MADRID (Reuters) – Andrea Chabant Sanchez, a Madrid-based publicist, normally travels to Paris once a month to see his girlfriend. In January he booked his flights through to July.
Andrea Chabant Sanchez, 29, video-calls his girlfriend Emma, 24, from a park in Madrid while Emma is with her family in Normandy, France, during the coronavirus disease (COVID-19) outbreak, in this undated handout photo. ANDREA CHABANT SANCHEZ/Handout via REUTERS
Now those precious reunions are on hold, as ever-tightening travel restrictions prevent him, and many other separated couples around the world, from seeing each other.
“I honestly don’t know when I’m going to see the person I love again,” said Sanchez, who has not seen Emma Besancon, 24, since before Spain declared a state of emergency on March 14.
“I always had a date: one for this month, next month…” said Sanchez, who is 29. “Now there’s no window.”
Lola Gomez, a 22-year-old drama student from Malaga, is also feeling the pain of separation.
“It’s only been eleven days, but it feels like I haven’t seen her in a month,” she said of her girlfriend Sara Lozano, also 22.
Lozano left the flat the couple normally shares in Madrid to join her family in Pamplona the day before national confinement was ordered.
Neither knows when they will next meet.
“We’ve been separated before, but this isn’t like Christmas or summer time, when it’s long but you’re doing a million other things,” said Gomez.
“This quarantine means a lot of time alone, thinking, asking yourself questions – a lot of time shut in too. You miss your partner so much more. To be honest, we’re having a rough time of it.”
SHARING A DRINK…REMOTELY
Etienne Berges, a 26-year-old humanitarian policy adviser working in Myanmar, will not be seeing his girlfriend, Amber Medland, as expected next month.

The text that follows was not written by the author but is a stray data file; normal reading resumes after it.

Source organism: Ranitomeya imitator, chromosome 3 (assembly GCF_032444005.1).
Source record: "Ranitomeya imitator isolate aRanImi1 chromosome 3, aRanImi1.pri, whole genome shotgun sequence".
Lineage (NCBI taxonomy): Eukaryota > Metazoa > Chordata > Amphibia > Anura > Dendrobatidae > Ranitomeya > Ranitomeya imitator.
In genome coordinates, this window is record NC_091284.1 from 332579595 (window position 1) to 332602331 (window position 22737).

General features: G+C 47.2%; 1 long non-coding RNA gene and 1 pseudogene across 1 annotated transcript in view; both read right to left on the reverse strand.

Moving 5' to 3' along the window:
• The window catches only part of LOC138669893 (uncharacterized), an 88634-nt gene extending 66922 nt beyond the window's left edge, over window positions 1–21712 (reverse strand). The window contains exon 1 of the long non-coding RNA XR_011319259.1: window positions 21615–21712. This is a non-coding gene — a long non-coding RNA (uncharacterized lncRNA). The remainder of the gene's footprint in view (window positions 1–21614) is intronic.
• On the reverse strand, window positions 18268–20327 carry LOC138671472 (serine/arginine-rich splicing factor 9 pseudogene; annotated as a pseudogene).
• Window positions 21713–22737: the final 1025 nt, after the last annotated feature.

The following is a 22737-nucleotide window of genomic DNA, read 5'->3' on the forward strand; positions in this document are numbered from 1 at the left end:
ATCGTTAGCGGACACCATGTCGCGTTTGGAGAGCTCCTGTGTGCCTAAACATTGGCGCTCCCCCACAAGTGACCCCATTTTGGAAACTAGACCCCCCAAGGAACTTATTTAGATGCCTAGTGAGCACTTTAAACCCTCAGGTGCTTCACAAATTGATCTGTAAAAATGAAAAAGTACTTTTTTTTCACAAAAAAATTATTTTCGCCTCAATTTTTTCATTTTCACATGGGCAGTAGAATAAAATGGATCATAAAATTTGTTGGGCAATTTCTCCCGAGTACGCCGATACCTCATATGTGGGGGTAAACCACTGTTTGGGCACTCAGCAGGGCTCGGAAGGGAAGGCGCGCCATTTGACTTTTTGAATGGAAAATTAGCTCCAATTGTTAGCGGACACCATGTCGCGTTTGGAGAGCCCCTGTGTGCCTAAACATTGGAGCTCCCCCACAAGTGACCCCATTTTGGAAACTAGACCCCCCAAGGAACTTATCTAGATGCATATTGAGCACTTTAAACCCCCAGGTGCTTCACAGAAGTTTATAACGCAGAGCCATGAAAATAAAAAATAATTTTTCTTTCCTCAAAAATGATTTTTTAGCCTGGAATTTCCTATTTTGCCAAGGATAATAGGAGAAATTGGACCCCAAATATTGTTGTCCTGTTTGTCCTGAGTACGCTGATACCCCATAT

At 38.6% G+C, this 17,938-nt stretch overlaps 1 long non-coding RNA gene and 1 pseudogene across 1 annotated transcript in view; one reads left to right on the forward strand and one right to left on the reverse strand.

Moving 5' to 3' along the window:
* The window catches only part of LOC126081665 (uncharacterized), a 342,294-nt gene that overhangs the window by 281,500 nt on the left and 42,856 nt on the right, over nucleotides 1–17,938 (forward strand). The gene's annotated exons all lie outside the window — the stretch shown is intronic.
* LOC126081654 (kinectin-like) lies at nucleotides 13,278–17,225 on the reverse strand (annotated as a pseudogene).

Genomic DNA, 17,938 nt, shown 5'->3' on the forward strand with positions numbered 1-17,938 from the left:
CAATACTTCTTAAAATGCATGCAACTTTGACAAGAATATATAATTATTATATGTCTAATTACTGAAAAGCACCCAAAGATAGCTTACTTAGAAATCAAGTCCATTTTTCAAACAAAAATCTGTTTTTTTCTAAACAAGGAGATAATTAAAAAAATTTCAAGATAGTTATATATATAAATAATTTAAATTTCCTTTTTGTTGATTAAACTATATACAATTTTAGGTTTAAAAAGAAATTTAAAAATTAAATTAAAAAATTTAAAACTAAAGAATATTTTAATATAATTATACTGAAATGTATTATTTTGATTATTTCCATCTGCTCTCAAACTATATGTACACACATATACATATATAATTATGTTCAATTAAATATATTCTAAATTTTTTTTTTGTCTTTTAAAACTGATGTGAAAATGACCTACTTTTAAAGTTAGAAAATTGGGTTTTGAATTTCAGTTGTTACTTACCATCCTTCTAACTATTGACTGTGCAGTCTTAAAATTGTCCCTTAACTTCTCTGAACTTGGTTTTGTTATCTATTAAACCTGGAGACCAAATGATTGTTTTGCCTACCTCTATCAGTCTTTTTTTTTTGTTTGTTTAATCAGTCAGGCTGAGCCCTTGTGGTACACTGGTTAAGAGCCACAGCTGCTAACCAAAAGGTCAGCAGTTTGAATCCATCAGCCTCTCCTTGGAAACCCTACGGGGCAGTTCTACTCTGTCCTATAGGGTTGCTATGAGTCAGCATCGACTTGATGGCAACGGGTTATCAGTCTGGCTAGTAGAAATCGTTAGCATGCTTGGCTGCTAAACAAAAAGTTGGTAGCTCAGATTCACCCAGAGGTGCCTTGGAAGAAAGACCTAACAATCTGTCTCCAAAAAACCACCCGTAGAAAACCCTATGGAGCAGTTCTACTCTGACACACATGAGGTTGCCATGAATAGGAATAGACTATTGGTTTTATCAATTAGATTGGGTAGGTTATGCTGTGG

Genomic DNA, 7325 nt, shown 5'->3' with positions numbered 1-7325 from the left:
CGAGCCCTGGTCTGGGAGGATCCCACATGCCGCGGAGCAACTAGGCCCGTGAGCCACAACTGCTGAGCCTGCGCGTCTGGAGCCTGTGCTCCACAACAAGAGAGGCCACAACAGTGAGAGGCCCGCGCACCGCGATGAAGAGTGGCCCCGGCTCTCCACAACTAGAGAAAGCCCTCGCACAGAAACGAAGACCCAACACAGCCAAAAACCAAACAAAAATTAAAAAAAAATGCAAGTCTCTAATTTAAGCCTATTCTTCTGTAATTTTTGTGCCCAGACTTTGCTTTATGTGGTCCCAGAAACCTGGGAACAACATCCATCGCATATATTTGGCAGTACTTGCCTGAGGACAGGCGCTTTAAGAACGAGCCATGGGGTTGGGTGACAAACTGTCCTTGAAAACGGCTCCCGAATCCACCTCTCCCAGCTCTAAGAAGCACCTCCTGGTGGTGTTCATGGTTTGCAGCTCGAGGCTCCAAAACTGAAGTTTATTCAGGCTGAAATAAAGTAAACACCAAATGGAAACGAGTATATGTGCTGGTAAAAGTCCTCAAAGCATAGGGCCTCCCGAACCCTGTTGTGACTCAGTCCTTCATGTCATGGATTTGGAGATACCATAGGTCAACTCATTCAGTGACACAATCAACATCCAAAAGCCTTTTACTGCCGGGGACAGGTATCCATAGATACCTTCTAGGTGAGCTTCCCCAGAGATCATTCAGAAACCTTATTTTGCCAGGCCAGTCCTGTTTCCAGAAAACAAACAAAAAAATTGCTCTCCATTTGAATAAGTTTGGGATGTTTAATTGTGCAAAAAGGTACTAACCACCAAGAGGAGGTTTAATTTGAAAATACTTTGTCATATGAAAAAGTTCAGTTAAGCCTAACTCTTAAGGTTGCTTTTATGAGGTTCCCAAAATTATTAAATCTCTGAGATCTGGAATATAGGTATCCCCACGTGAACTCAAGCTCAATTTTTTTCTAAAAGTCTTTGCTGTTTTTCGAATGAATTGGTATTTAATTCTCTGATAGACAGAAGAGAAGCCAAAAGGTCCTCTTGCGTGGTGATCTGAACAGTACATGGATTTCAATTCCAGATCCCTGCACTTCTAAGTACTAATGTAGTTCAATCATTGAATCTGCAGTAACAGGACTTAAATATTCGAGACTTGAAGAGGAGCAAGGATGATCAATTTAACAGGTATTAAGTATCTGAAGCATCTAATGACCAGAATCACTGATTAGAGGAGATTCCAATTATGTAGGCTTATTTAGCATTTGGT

On March 16, Myanmar made quarantine mandatory for anyone arriving from coronavirus-infected countries – meaning Medland, a 29-year-old writer based in London, would spend her entire holiday in medical isolation.
“We usually try to manage the distance by setting down dates,” Berges said. “But (the outbreak) upended even our ability to do that.”
Still, the couple is finding ways to be together across continents: surprise macaroon deliveries, video-calling while sharing a drink or watching the same TV show.
Gomez and Lozano have taken to dining together, and always video-call one another from bed at night.
“That way, you give and get tenderness before sleeping,” Gomez said.
It is not quite the same as the real thing, however.
“The person you love should be the one person you can break confinement with, completely – because you lay beside them at night. And I can’t,” said Sanchez, who stayed alone in Madrid while Besancon went to be with her family in Normandy.
As the outbreak spreads, separated couples are facing the fact that days apart turn into weeks, and now possibly months.
“Coronavirus questions the nature of long distance relationships, erases that peace of mind you used to get thinking, ‘Oh, I can be there this afternoon’,” Sanchez said. “The certainty is gone.”
Reporting by Clara-Laeila Laudette; Editing by Mike Collett-White